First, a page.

It uses transactional data to produce a value metric

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It uses transactional data to produce a value metric for each account, allowing this measure to be used not only for individual customers but also at every level of the enterprise. Aggregation to product or channel level is easy to carry out but remains consistent across the Bank because individual identifiers are attached to each account or set of events, which have been used to generate the base value metric. The application was championed in the first instance as a way to start improving the segmentation process. Product managers quickly saw great value in the resource in financial terms. They now have consistent product-related profitability measures that Value Analyser produces, in addition to customer-based profitability. It is also seen as a boon to risk management, which uses historical models but had not been able to analyse the impact of their decisions on a portfolio of customer relationships. A report has now been written into the system, which shows the impact at a customer level, not just at a gross profit level. Says Burrows, “the system will become common data. It has opened unexpected doors.” Because of the CRM process already in place in RBC, it was recognized that the Bank needed to be able to look at client profitability at a transaction and account level, not using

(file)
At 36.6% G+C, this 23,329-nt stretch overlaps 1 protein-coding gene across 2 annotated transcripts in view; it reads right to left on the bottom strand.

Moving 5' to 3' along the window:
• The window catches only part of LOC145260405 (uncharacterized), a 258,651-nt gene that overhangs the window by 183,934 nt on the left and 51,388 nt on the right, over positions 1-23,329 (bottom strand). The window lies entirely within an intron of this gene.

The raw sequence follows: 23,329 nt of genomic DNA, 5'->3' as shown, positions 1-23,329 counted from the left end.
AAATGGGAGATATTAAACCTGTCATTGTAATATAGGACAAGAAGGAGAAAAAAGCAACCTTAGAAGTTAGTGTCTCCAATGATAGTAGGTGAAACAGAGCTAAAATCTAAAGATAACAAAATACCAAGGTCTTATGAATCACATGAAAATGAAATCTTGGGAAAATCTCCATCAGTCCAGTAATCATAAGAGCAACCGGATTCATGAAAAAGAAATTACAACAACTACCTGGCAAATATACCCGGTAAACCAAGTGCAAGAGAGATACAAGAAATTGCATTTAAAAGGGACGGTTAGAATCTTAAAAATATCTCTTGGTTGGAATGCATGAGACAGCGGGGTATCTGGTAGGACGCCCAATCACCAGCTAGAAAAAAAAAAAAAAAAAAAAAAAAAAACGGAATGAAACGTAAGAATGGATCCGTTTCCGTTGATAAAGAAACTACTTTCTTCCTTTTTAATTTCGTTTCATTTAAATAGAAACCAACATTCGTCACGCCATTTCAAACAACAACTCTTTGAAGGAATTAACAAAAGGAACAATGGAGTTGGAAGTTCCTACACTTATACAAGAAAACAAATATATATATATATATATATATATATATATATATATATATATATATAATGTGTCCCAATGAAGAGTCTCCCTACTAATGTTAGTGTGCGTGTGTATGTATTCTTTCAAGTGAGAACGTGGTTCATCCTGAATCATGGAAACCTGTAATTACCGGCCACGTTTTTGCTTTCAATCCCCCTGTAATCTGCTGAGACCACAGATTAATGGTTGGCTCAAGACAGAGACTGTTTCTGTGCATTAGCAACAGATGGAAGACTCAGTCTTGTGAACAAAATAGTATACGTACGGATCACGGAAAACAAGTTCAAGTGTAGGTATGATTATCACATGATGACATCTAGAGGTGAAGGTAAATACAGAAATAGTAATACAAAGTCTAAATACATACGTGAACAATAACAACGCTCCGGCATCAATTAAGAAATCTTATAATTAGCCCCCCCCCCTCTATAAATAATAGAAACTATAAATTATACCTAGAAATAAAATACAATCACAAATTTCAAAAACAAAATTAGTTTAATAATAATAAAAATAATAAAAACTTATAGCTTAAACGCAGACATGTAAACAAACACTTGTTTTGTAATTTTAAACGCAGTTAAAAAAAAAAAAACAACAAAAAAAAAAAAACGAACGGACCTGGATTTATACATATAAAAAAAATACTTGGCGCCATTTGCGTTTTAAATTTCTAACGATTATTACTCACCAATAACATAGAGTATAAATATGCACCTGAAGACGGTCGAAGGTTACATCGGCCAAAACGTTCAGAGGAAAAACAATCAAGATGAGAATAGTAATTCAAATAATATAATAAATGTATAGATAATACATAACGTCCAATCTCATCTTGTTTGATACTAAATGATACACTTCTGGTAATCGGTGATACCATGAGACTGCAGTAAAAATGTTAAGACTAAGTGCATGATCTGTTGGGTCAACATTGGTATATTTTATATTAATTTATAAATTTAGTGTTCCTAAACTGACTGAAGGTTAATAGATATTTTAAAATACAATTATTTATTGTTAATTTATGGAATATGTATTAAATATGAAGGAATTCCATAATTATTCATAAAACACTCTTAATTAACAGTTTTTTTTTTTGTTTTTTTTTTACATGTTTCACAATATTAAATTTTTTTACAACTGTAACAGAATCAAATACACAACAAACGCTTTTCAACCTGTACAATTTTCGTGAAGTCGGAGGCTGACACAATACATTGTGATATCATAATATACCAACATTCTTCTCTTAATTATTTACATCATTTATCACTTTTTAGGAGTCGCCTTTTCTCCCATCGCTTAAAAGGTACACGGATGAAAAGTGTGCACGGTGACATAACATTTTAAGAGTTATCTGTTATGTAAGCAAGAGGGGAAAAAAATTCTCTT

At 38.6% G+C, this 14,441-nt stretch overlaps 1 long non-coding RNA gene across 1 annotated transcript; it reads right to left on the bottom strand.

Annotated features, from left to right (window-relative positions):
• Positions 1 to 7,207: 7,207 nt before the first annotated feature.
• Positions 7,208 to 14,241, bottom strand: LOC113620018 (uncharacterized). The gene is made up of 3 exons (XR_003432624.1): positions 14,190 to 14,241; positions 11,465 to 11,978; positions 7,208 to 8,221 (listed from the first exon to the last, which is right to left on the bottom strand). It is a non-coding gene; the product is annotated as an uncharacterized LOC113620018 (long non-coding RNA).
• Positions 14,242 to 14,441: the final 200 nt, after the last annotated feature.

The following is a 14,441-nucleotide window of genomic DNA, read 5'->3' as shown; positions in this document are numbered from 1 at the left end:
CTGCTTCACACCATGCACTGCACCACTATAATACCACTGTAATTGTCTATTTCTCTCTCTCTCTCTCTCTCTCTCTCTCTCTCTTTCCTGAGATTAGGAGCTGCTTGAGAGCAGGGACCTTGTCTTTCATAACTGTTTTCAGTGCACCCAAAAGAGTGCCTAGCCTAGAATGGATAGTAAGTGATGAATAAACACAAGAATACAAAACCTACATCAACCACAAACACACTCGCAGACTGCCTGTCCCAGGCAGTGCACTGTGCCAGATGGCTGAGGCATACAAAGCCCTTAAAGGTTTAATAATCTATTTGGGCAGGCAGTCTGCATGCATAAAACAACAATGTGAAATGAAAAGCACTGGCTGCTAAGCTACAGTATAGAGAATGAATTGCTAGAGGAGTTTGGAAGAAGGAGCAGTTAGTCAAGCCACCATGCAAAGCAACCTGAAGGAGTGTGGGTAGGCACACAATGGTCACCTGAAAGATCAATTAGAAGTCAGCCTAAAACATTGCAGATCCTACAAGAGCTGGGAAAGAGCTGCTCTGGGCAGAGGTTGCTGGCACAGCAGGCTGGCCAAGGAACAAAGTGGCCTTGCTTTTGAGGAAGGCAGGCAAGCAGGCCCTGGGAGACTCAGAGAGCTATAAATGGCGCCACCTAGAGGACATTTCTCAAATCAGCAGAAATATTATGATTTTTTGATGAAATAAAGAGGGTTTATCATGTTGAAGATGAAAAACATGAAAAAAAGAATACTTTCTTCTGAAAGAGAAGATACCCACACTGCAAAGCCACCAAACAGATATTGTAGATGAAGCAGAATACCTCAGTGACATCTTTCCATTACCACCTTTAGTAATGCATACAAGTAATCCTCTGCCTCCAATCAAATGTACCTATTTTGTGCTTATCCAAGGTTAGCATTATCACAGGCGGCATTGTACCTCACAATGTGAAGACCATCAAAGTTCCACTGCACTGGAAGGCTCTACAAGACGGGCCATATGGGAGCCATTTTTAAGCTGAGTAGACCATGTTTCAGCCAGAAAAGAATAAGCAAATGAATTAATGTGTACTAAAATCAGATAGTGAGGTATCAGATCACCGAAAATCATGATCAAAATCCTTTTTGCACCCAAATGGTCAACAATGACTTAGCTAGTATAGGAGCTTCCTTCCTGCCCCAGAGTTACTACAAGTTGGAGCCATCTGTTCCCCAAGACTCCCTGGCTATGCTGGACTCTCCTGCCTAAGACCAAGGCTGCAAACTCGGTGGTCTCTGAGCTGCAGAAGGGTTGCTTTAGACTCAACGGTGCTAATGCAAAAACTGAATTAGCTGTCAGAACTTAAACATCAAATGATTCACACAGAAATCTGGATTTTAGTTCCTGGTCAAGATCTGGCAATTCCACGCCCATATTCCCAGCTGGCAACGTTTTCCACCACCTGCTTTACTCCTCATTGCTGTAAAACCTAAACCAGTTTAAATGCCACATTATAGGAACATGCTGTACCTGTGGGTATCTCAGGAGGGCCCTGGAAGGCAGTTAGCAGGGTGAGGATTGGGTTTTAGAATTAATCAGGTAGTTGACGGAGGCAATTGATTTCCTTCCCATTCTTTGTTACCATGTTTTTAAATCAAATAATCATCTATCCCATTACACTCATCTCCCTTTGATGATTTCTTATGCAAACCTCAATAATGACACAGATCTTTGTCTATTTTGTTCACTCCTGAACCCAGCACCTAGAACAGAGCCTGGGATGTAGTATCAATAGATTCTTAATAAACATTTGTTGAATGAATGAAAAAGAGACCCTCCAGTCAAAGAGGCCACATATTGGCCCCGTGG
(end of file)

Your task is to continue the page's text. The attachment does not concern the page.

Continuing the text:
averages. It also needed to understand the dynamics of its customers and see what the impact was on the customer profile of discretion at branch and delivery channel level. A three-dimensional profit metric is now used within the Bank. At an organizational level, it is able to deliver financial statements on the following: assets, liabilities and equity income and expenses contingencies inter-company transfers. These can be examined by total bank, non-bank subsidiaries, and shareholder. Product level metrics are taken on the same financial dimensions across each product line – loans, savings, accounts, insurance, etc. The customer-level segments the financials by personal account, with corporate and small business accounts under development. One of the difficulties initially encountered in determining profitability on a product such as customer loans was to disaggregate the financial data into meaningful values at a customer level. Previously, this information had been averaged out. This was where the processing power of Value Analyser proved its worth, because it allowed individual transactional and event records to be examined. The system has also made it possible to develop improved activity-based cost drivers and assign these to individuals and events. As a result, it was recognized that some previous assumptions were faulty. For example, many of the Bank’s younger customers operate a savings account with low balances and few transactions and no bank card. Inputs into CVM Five areas of cost have been used as inputs into the client value metric produced by Value Analyser: 1. Net interest revenue – income derived from interest paid on outstanding credit balances and loans.

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